I once stood in a small cemetery where a little known group of American hostages are buried. There are no tombstones, only a flat rock placed on each grave—no names to identify these Americans who suffered tremendous indignities and deprivations as forced laborers. It was an atrosity in American history.
Cars whiz by the small wooded area where these 20 or so Americans are buried, but no one seems to notice. There are no flags, no flowers. The graves had been forgotten for awhile and were only recently discovered when road builders were working to widen the road. So they paved around the trees and the graves and now these abused Americans are buried in the median of a road that runs in front of a school.
My heart grieved as I stood there and thought about how these Americans suffered. I wanted to do something, but I didn’t know what to do. So I knelt and prayed and quietly left.
I think of that cemetery often and of the horrors suffered by those forgotten Americans. What is the proper response to injustices after the victims have died? I think few of the people who drive by have any idea about what cruelty was done by their countrymen to those buried Americans.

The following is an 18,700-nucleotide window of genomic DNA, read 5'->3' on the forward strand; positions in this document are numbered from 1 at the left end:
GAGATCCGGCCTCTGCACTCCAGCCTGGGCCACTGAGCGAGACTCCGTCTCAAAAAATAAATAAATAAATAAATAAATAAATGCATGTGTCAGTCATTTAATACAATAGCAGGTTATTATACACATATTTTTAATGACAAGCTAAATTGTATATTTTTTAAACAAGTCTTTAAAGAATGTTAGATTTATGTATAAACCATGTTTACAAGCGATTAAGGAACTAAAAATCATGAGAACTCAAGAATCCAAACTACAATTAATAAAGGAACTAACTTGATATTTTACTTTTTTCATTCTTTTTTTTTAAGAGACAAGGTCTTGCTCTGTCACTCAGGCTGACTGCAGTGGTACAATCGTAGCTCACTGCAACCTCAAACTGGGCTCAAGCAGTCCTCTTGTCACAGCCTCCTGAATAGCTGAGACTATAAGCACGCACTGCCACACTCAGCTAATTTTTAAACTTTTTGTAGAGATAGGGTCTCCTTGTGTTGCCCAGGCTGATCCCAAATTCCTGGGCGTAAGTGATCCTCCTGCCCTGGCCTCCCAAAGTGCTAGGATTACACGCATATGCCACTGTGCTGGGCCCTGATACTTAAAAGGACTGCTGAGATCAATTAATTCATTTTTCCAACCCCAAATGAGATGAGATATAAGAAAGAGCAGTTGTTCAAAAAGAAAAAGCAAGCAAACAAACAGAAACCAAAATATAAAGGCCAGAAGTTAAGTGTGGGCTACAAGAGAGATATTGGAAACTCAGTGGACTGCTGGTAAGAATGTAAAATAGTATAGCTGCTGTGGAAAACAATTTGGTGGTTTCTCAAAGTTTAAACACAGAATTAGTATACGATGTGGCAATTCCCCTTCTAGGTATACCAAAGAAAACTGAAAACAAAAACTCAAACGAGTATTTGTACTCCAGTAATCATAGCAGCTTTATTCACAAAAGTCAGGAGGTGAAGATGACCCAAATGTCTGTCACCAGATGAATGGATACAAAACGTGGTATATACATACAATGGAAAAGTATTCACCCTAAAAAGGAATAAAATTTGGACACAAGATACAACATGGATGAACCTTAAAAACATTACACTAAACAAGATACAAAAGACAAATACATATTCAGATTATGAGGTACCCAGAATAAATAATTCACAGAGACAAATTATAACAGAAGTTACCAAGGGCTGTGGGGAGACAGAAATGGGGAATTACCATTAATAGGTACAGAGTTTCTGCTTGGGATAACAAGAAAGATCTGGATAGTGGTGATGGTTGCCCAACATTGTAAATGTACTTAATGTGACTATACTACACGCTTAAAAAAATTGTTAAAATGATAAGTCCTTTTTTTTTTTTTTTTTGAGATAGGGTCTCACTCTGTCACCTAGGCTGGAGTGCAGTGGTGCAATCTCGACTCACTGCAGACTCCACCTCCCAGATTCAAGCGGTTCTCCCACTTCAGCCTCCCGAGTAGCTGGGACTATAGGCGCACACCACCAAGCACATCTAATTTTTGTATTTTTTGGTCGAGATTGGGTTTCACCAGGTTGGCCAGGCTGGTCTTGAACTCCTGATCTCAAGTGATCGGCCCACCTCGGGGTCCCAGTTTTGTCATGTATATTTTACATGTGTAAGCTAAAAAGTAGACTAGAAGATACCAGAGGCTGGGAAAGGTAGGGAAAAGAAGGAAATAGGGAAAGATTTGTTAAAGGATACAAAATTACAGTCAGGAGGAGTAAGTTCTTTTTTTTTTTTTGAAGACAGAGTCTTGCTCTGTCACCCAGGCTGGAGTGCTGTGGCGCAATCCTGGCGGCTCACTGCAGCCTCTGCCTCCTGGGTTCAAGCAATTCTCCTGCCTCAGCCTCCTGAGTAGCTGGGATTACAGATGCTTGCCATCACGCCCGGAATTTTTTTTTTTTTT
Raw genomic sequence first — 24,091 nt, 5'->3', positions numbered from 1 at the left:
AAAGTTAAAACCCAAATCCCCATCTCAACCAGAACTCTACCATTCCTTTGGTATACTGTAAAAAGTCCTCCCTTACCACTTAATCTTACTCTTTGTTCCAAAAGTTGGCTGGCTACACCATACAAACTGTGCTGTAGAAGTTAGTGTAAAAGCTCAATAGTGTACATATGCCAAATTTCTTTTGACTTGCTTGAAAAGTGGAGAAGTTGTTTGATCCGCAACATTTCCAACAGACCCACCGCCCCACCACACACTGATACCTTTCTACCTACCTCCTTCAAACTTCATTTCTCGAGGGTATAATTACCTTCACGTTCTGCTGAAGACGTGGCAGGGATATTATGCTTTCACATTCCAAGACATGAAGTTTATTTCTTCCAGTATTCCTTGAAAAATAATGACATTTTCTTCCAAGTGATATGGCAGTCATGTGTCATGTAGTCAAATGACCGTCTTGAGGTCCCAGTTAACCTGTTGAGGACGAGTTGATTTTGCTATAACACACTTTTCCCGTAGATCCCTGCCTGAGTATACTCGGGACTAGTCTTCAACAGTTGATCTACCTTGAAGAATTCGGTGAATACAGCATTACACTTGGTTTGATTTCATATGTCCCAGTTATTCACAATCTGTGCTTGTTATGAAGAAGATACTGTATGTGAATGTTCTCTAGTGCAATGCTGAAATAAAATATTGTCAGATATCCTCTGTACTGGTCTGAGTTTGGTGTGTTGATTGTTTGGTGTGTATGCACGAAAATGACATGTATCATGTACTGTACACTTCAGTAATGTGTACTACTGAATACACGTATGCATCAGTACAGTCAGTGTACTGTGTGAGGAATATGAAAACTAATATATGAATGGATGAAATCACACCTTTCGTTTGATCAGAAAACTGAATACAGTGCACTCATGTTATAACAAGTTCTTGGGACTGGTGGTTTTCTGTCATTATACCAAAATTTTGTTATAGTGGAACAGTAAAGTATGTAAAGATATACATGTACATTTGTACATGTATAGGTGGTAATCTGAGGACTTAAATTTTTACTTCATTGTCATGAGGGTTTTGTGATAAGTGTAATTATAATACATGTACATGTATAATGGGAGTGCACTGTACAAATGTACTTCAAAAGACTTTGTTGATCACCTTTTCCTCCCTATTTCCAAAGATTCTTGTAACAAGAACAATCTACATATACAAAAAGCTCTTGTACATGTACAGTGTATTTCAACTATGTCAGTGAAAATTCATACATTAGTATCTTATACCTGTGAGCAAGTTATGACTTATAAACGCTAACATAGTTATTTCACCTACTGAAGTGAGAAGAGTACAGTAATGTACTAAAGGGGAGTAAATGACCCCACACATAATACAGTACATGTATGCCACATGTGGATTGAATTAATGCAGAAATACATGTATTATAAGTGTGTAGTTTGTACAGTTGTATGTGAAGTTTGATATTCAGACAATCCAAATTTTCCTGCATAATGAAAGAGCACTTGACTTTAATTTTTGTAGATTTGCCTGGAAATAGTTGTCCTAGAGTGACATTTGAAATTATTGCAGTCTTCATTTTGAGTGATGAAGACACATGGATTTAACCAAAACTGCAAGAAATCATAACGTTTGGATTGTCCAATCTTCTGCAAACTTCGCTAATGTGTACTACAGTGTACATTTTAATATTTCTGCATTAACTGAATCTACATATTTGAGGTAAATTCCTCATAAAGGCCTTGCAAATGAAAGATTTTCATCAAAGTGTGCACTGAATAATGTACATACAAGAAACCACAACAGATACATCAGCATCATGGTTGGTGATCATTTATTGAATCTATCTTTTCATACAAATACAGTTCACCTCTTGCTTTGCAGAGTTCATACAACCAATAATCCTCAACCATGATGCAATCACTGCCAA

Maybe someday you can visit this unnamed cemetery. It’s not hard to find. It is not in Afghanistan or Iraq or New York City or Lebanon or Syria; Iran; Vietnam or Cambodia. It is not in Korea or Germany or Japan. It is in Brentwood, Tennessee, just down from Brentwood High School in the wooded median of the road.
These 20 or so Americans suffered at the hands of their fellow Americans. They were forced to do a lifetime of hard labor against their will. They were bought and sold and treated like horses or oxen. They had no rights–no freedom–not even a proper burial. For the most part their only escape from their suffering was death. Their plight was sanctioned by the US government and even by many religious denominations.
As I stand in the cemetery and look at the graves, I can imagine the American men, women, and children . . . their hopelessness, their pain, their despair, their constant humiliation, their tears, their prayers. And I understand . . . Slavery was a genuine atrocity done to real people right here in our homeland.
Why don’t you visit this cemetery? Come, see the graves of these forgotten Americans. Feel their history. Let it sink in. Come, bring flowers to honor in death those who received no honor in life. Bring tears to identify with fellow human beings who were crushed by our democracy. Bring prayers to ask for forgiveness and healing from the great evil done on American soil. Bring a friend (if you are white, bring a black friend and if you are black, bring a white one).
The Vietnam Veterans Memorial helps people heal. They face reality– their pain, their sins. They repent, they forgive. They move forward. This unnamed slave cemetery can do the same.